More Small Businesses Will be Able to Lodge Formal Complaints About Their Banks

PPI-complaints

More small companies are to be given the option to issue a complaint directly to the Financial Ombudsman if they feel they are being mistreated by banks, following recommendations from the Financial Conduct Authority (FCA).

New rules mean that companies with up to 50 people can start using the service which is thought to increase the number of eligible organisations by around 160,000.

As it stands a company can only use the Financial Ombudsman to resolve any disputes if they have 10 or fewer employees. Rules relating to larger corporations will remain the same and they will still need to settle any problems with banks in court.

Chief Executive at the FCA, Andrew Bailey, said:

“It is important for everyone, including financial services firms, that there is an effective dispute resolution mechanism for businesses. Our evidence suggests some small businesses currently find it hard to achieve a fair outcome in disputes with financial services firms because court action is not a realistic option for them. We have considered what could be done within our powers and the remit of the Financial Ombudsman Service to improve this situation and are proposing to expand access to the Ombudsman.”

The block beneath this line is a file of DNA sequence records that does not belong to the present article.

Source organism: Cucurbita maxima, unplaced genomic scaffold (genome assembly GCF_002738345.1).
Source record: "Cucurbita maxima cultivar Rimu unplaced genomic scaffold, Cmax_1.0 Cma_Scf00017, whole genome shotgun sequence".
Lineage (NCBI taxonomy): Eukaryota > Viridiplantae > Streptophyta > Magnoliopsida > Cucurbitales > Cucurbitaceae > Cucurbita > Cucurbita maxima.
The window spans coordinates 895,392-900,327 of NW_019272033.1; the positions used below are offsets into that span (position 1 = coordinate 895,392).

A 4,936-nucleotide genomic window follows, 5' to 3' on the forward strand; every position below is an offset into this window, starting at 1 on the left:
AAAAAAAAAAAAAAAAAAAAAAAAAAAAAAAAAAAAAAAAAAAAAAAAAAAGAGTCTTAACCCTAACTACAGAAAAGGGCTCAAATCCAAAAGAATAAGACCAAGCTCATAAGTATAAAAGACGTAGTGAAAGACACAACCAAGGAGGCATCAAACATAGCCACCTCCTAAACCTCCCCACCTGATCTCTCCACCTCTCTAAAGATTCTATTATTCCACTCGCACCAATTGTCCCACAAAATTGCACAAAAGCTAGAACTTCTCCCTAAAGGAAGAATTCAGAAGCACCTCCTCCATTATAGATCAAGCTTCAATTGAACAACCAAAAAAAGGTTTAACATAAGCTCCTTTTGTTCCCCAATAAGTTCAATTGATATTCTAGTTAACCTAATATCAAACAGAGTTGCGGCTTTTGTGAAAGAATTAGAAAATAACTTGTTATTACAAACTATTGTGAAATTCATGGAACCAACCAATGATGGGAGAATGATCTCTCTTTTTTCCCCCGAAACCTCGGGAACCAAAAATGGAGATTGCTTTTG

The new scheme has been brought in off the back of scandals involving the Royal Bank of Scotland which was accused of routinely mis treating smaller companies and the HBOS subsidiary of Lloyds which has been lambasted as many companies fell prey to fraudulent loan scams.

Approximately 16,000 smaller firms allege mistreatment by RBS between 2005-2013 according to the FCA. When RBS had to transfer many loans to its Global Restructuring group, many small companies found that they had to pay increased fees as well a hike on the interest rates of some loans. RBS has acknowledged wrongdoing on their part and set aside £400m to reimburse those companies who were mistreated.

The new plans have been welcomed by the Federation of Small Businesses (FSB). Mike Cherry, national chairman of the FSB said:

“Until now, many small businesses facing mistreatment by their bank have been between a rock and a hard place – too big for the Financial Ombudsman, but not big enough to hire a legal team and go to court,”

“The proposals to beef up the Ombudsman are very welcome, and we will be feeding into the consultation, in the hope that it will lead to real protection for those small businesses stuck in the middle.”

Not everyone thought it would have the intended effect however. Some MPs who sit on the All Party Parliamentary Group on Fair Business Banking did not believe it would smaller companies get the intended results and instead proposed a tribunal system.

Labour MP Clive Lewis agreed that this may not be the solution, he claimed that opening up the Financial Ombudsman “is not the right solution for what is a very complex problem”.

 

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